TEN photos: All-New Berlin Station—Connecticut, that is!

There’s little left to remind you of the historic building that once served passengers at Berlin, Connecticut.

In December 2016, during construction of the modern building, the historic New Haven Railroad station was suspiciously destroyed in a fire.

An artist vision of the proposed integration of the old station with the modern structures. It was not to be.

Last weekend was my first visit to the new station. This features some impressive looking architecture, elevators and a high glass enclosed footbridge.

Morning light on the impressive entrance to the new station. Exposed using a FujiFilm X-T1 with 12mm Zeiss lens.

However, it seems to be notably lacking a proper waiting room where passengers can get out of the elements, and features only a ‘portapot’ in place of proper toilets.

In place of our friendly ticket agent, there’s a modern CT rail ticket machine to dispense tickets. You can buy your Amtrak ticket on-line, over the phone, or using an App on your smart-phone.

Also on the ‘plus side’ the station is well suited to photography and will make for a nice place to board and photograph trains. Also, with the expanded Amtrak service and new CT rail Hartford Line trains, there’s more service than there has been in many years.

Any thoughts?

The east-side platform looking south toward New Haven, Connecticut at 8am. Exposed using a FujiFilm X-T1 with 12mm Zeiss lens.
Exposed using a FujiFilm X-T1 with 12mm Zeiss lens.

CT rail 6400 making its stop at Berlin, bound for Springfield, Massachusetts. Exposed using a FujiFilm X-T1 with 12mm Zeiss lens.
Amtrak 405 to New Haven. Exposed using a FujiFilm X-T1 with 12mm Zeiss lens.
Amtrak 461 heading toward New Haven at midday is about to depart Berlin. All aboard! Exposed using a FujiFilm X-T1 with 18-135mm Fujinon lens.

Tracking the Light Posts Daily.

3 thoughts on “TEN photos: All-New Berlin Station—Connecticut, that is!”

  1. Regarding the fire that destroyed the old Berlin station building, from what I understand the investigation on the cause was never completed. According to a newspaper report the local fire marshal was not allowed to enter the building and the insurance carrier had taken the investigation responsibility but this may have been after the remnants of the old building were removed.
    I hope that those overseeing the rebuilding of the former New Haven Railroad Windsor Locks station have fire protection in the building. Over my final few years working in the old building I wondered what the future would be for old station as constant requests for repair were ignored until the governor’s office intervened after a member of his staff saw about 10 coffee cans on the waiting room floor to catch dripping rain water. We then got a tarp on the roof and the failed heating system was resurrected. Perhaps the town should have purchased it instead of leaving its fate to others. (see Brian’s link to the station fire for more info)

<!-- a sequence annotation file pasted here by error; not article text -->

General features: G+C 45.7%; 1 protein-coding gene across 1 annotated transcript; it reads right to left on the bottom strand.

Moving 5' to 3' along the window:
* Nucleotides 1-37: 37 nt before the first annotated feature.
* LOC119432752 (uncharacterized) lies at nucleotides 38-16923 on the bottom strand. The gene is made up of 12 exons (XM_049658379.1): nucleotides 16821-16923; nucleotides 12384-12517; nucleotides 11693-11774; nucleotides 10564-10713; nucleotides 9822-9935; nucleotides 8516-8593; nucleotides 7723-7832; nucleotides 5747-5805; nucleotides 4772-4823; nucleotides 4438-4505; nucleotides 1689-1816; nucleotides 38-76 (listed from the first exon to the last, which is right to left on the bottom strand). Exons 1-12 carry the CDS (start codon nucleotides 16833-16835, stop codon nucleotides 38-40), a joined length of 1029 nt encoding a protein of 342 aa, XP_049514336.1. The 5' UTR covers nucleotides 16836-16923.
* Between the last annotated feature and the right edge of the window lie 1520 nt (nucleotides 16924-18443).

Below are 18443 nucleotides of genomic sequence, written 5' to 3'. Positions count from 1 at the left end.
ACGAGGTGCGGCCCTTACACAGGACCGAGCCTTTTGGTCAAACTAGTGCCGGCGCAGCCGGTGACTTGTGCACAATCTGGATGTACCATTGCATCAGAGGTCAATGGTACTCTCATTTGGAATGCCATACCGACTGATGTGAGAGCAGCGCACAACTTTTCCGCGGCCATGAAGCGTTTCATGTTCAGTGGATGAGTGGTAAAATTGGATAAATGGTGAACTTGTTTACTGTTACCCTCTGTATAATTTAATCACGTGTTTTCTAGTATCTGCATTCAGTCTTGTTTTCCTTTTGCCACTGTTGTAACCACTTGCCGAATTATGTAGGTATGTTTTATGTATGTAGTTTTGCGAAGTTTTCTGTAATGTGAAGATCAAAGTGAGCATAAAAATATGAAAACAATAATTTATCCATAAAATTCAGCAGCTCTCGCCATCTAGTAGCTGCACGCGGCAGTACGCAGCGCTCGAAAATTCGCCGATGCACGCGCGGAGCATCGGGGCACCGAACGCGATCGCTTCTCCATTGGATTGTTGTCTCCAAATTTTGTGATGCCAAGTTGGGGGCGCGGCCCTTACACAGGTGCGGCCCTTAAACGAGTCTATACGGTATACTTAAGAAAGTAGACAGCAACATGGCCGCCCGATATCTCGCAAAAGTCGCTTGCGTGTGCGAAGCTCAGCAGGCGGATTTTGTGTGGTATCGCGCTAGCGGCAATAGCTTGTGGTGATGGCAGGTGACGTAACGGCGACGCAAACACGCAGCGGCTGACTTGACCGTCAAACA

The new station, with it’s coach floor level platforms is more user friendly for many passengers. But, as Brian mentioned, no toilets or heated waiting rooms are available. When I worked there I occasionally allowed passengers wait inside after hours until I left for home during the colder months. From what I saw passengers could go up inside the bridge passageway to get out of the wind although I don’t believe it is heated. From what I heard the ADA-grade porta-potty near the platform is a result of the lack of accessible toilets on the leased coaches used by CT Rail. Most Amtrak cars have unlocked toilets so those who have need should ride the Amtrak services. In my opinion it is a shame that some accommodation could not be reached to use the toilets on the CT Rail leased cars especially as an upgrade program is underway. Other passengers that are inconvenienced by “the new order” are those without computers or travel planning skills, many of them elderly, who liked to use their local ticket agent for ticket planning and purchases. They are not the target market for ridership and have no advocates as the mobility challenged do.
    It is nice to see such a full train schedule, probably the best since the days of the New Haven Railroad. Many thanks to those – I imagine in the Connecticut Department of Transportation – for establishing the cross-honoring of tickets on the CT Rail and Amtrak services, and also for whoever was responsible for the timetable that shows all the services and most connections at New Haven. All this was a great service to the Hartford Line passengers no matter what carrier they used.
    Despite the loss of my beloved old station where I worked for ver 20 years, I do like many of the changes and wish the Hartford Line all the best in the future.

    1. I think the problem is mostly peeling paint – if they wash it there will be even less paint!

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